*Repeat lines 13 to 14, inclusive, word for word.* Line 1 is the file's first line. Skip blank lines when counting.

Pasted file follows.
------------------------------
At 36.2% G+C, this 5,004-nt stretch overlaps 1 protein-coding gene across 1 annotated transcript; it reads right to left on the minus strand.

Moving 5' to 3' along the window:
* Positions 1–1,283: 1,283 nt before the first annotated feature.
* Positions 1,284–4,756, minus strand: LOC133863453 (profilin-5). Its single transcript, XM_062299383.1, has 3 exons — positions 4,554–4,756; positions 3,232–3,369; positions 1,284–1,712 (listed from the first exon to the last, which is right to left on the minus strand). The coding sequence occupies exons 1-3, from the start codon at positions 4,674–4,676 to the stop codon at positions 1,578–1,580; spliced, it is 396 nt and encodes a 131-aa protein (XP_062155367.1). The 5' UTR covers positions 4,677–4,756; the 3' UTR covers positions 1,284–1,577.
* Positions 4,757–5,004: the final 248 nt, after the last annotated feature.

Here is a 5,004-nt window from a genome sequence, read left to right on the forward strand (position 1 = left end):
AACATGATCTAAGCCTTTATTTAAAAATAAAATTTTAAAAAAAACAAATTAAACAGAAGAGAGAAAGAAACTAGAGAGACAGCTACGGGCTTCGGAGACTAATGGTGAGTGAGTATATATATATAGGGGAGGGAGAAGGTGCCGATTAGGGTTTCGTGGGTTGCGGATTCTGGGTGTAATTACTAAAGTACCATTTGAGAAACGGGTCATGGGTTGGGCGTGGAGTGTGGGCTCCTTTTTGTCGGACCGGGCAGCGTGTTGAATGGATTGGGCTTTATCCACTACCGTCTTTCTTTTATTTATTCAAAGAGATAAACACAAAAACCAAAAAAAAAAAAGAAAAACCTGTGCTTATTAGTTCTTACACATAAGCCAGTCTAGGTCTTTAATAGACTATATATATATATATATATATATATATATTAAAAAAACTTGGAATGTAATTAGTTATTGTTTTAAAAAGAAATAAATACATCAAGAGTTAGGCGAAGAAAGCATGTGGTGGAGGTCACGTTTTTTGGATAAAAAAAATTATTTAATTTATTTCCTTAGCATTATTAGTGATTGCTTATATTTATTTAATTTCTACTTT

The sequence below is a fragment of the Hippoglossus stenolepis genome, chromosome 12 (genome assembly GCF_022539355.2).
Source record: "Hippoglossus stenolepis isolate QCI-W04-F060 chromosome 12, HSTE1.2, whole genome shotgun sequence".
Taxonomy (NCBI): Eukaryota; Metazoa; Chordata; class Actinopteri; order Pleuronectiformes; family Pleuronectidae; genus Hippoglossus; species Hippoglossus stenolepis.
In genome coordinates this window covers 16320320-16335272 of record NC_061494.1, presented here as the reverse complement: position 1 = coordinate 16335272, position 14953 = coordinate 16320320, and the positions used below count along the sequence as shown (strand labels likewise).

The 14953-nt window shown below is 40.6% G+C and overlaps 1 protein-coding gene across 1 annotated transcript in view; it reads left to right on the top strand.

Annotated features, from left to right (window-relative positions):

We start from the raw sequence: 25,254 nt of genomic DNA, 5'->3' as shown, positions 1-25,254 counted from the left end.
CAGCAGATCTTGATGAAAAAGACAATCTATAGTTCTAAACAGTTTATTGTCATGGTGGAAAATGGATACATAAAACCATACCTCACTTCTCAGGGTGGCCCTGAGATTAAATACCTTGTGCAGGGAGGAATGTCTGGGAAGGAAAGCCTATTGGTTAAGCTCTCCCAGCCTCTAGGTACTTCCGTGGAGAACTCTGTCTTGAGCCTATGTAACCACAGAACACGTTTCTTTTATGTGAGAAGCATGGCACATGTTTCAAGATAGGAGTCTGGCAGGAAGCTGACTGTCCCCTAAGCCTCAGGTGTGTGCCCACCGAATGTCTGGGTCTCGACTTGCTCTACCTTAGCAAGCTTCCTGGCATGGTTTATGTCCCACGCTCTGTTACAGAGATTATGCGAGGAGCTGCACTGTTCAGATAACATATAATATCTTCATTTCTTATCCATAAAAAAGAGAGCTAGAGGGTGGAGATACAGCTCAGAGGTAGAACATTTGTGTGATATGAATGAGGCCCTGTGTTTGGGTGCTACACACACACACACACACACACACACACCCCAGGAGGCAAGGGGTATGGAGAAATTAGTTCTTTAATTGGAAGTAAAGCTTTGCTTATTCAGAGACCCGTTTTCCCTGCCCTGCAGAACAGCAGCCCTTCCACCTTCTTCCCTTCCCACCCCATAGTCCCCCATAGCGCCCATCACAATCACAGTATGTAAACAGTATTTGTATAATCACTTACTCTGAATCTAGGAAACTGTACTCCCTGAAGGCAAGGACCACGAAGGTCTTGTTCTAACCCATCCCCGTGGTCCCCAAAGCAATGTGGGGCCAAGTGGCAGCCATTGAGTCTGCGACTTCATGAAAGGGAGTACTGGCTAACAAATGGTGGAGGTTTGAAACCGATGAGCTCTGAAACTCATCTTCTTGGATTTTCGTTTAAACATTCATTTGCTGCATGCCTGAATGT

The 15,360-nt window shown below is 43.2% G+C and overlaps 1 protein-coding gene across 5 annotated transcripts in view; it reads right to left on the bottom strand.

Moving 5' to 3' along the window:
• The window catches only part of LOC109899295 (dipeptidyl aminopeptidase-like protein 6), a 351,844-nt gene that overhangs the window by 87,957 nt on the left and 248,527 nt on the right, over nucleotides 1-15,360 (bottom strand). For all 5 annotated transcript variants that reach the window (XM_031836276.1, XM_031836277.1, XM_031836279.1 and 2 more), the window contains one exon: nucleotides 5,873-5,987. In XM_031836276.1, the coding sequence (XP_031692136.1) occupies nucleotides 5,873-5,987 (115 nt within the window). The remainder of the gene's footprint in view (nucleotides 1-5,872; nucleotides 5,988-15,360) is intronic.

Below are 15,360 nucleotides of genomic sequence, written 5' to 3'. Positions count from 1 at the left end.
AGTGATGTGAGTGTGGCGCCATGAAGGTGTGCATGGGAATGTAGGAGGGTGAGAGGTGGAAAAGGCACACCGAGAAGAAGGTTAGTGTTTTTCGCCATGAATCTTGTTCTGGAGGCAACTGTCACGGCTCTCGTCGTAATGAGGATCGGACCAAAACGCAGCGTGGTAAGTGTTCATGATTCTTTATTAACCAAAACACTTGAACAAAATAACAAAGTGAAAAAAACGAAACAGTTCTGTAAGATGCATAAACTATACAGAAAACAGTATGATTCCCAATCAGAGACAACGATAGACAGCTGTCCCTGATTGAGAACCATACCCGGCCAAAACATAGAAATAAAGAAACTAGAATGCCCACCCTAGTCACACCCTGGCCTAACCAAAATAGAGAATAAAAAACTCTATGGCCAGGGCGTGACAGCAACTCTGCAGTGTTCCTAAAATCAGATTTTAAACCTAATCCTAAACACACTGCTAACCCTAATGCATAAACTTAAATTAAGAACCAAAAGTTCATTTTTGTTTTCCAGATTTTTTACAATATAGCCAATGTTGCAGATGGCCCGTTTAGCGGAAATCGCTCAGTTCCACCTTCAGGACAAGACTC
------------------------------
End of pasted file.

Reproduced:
Annotated features, from left to right (window-relative positions):

We start from the raw sequence: 25,254 nt of genomic DNA, 5'->3' as shown, positions 1-25,254 counted from the left end.